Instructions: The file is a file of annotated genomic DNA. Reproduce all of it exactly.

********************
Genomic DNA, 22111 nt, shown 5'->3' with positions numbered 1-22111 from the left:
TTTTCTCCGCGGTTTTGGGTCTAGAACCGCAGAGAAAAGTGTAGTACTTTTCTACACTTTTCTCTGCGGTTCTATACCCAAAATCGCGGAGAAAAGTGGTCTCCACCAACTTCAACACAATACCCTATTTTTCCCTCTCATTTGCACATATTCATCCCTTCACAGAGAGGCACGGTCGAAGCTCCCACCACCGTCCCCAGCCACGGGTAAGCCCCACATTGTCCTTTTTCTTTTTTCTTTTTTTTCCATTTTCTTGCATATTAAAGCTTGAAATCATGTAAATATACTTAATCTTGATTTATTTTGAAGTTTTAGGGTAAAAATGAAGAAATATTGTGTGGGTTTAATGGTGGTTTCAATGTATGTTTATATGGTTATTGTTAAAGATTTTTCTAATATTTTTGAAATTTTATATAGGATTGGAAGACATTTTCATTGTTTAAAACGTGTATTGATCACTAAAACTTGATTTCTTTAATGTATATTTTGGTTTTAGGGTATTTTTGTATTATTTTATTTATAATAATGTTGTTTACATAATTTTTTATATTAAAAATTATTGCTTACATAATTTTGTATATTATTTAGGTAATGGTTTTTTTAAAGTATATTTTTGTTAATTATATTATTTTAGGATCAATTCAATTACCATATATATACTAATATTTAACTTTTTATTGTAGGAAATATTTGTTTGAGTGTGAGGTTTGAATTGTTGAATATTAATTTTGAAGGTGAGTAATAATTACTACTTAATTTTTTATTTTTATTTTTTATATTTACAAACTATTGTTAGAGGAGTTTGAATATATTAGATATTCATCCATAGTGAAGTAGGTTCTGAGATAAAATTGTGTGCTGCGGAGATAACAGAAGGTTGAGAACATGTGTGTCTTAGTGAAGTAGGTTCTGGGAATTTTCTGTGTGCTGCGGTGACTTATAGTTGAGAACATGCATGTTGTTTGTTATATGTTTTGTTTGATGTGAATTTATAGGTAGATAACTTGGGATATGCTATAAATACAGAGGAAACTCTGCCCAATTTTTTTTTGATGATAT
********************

Genomic DNA, 22111 nt, shown 5'->3' with positions numbered 1-22111 from the left:
TTTTCTCCGCGGTTTTGGGTCTAGAACCGCAGAGAAAAGTGTAGTACTTTTCTACACTTTTCTCTGCGGTTCTATACCCAAAATCGCGGAGAAAAGTGGTCTCCACCAACTTCAACACAATACCCTATTTTTCCCTCTCATTTGCACATATTCATCCCTTCACAGAGAGGCACGGTCGAAGCTCCCACCACCGTCCCCAGCCACGGGTAAGCCCCACATTGTCCTTTTTCTTTTTTCTTTTTTTTCCATTTTCTTGCATATTAAAGCTTGAAATCATGTAAATATACTTAATCTTGATTTATTTTGAAGTTTTAGGGTAAAAATGAAGAAATATTGTGTGGGTTTAATGGTGGTTTCAATGTATGTTTATATGGTTATTGTTAAAGATTTTTCTAATATTTTTGAAATTTTATATAGGATTGGAAGACATTTTCATTGTTTAAAACGTGTATTGATCACTAAAACTTGATTTCTTTAATGTATATTTTGGTTTTAGGGTATTTTTGTATTATTTTATTTATAATAATGTTGTTTACATAATTTTTTATATTAAAAATTATTGCTTACATAATTTTGTATATTATTTAGGTAATGGTTTTTTTAAAGTATATTTTTGTTAATTATATTATTTTAGGATCAATTCAATTACCATATATATACTAATATTTAACTTTTTATTGTAGGAAATATTTGTTTGAGTGTGAGGTTTGAATTGTTGAATATTAATTTTGAAGGTGAGTAATAATTACTACTTAATTTTTTATTTTTATTTTTTATATTTACAAACTATTGTTAGAGGAGTTTGAATATATTAGATATTCATCCATAGTGAAGTAGGTTCTGAGATAAAATTGTGTGCTGCGGAGATAACAGAAGGTTGAGAACATGTGTGTCTTAGTGAAGTAGGTTCTGGGAATTTTCTGTGTGCTGCGGTGACTTATAGTTGAGAACATGCATGTTGTTTGTTATATGTTTTGTTTGATGTGAATTTATAGGTAGATAACTTGGGATATGCTATAAATACAGAGGAAACTCTGCCCAATTTTTTTTTGATGATAT